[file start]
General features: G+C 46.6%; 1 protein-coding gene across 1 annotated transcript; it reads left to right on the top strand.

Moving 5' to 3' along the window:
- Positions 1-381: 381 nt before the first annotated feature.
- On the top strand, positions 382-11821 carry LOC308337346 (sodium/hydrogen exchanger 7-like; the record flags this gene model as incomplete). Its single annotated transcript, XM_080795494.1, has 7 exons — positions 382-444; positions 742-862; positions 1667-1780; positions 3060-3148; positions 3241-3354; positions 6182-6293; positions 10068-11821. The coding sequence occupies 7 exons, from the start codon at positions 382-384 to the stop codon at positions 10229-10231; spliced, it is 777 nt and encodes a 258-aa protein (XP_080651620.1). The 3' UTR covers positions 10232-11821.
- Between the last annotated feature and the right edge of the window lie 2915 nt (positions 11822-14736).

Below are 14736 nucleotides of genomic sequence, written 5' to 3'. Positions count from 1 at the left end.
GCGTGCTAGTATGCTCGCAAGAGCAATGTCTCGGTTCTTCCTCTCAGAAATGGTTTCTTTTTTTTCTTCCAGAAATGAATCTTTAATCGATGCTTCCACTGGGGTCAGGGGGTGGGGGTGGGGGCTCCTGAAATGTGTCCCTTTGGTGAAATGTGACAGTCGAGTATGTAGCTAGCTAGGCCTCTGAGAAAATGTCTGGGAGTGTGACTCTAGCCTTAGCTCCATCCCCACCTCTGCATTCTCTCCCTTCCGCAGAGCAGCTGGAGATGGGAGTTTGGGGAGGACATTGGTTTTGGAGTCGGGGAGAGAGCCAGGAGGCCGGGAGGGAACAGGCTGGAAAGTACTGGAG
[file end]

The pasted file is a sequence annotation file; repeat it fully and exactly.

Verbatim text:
General features: G+C 46.6%; 1 protein-coding gene across 1 annotated transcript; it reads left to right on the top strand.

Moving 5' to 3' along the window:
- Positions 1-381: 381 nt before the first annotated feature.
- On the top strand, positions 382-11821 carry LOC308337346 (sodium/hydrogen exchanger 7-like; the record flags this gene model as incomplete). Its single annotated transcript, XM_080795494.1, has 7 exons — positions 382-444; positions 742-862; positions 1667-1780; positions 3060-3148; positions 3241-3354; positions 6182-6293; positions 10068-11821. The coding sequence occupies 7 exons, from the start codon at positions 382-384 to the stop codon at positions 10229-10231; spliced, it is 777 nt and encodes a 258-aa protein (XP_080651620.1). The 3' UTR covers positions 10232-11821.
- Between the last annotated feature and the right edge of the window lie 2915 nt (positions 11822-14736).

Below are 14736 nucleotides of genomic sequence, written 5' to 3'. Positions count from 1 at the left end.
GCGTGCTAGTATGCTCGCAAGAGCAATGTCTCGGTTCTTCCTCTCAGAAATGGTTTCTTTTTTTTCTTCCAGAAATGAATCTTTAATCGATGCTTCCACTGGGGTCAGGGGGTGGGGGTGGGGGCTCCTGAAATGTGTCCCTTTGGTGAAATGTGACAGTCGAGTATGTAGCTAGCTAGGCCTCTGAGAAAATGTCTGGGAGTGTGACTCTAGCCTTAGCTCCATCCCCACCTCTGCATTCTCTCCCTTCCGCAGAGCAGCTGGAGATGGGAGTTTGGGGAGGACATTGGTTTTGGAGTCGGGGAGAGAGCCAGGAGGCCGGGAGGGAACAGGCTGGAAAGTACTGGAG